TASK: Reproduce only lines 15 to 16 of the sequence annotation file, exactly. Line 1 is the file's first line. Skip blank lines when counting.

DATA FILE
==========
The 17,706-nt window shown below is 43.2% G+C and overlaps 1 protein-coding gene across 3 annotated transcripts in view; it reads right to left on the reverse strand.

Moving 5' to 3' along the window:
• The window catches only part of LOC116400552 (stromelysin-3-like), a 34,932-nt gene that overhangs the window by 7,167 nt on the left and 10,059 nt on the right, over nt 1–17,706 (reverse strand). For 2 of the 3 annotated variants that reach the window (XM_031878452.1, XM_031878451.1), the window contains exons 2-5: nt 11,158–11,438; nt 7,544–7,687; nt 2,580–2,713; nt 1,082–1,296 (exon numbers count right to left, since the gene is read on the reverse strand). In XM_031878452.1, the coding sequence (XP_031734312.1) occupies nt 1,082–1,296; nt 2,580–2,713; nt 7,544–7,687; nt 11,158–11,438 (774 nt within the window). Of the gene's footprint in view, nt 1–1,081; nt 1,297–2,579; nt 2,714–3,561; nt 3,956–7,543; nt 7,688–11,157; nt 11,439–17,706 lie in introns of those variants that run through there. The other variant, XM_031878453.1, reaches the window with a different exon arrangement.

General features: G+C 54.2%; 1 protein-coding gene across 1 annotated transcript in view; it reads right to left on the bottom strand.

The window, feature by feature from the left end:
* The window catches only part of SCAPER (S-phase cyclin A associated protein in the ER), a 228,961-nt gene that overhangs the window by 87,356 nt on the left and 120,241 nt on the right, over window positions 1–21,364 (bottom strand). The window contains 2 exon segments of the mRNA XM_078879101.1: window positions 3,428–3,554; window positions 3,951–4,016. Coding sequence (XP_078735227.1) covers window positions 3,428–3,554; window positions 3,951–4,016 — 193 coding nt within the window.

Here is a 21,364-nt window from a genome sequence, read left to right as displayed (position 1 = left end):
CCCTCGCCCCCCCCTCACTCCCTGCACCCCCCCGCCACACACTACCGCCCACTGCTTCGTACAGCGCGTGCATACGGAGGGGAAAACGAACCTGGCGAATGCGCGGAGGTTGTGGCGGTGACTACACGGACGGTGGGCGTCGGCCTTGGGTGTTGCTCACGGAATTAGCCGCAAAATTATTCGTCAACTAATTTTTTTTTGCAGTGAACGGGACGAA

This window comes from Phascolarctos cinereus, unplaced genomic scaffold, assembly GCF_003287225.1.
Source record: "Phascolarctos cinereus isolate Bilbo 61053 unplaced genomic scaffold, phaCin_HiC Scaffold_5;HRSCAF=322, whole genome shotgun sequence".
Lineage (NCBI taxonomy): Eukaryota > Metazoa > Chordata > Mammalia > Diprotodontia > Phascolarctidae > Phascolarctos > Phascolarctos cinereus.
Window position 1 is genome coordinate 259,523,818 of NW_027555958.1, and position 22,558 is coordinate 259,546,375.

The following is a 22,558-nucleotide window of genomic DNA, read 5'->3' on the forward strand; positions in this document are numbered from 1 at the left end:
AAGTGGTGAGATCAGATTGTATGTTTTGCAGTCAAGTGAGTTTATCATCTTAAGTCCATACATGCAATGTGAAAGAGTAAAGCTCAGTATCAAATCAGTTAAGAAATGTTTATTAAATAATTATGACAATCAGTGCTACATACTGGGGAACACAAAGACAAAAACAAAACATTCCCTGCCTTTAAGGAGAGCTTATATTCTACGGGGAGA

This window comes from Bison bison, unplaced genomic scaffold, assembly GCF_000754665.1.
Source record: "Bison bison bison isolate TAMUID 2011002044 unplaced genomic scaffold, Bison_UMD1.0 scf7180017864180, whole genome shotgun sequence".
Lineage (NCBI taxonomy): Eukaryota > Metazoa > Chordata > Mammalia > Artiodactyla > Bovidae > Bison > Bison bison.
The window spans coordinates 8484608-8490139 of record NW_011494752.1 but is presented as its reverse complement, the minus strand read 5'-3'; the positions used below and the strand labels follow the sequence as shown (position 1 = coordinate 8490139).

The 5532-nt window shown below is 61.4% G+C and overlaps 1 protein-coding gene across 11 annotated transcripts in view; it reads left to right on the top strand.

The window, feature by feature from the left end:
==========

This window comes from Bison bison, unplaced genomic scaffold, assembly GCF_000754665.1.
Source record: "Bison bison bison isolate TAMUID 2011002044 unplaced genomic scaffold, Bison_UMD1.0 scf7180017864180, whole genome shotgun sequence".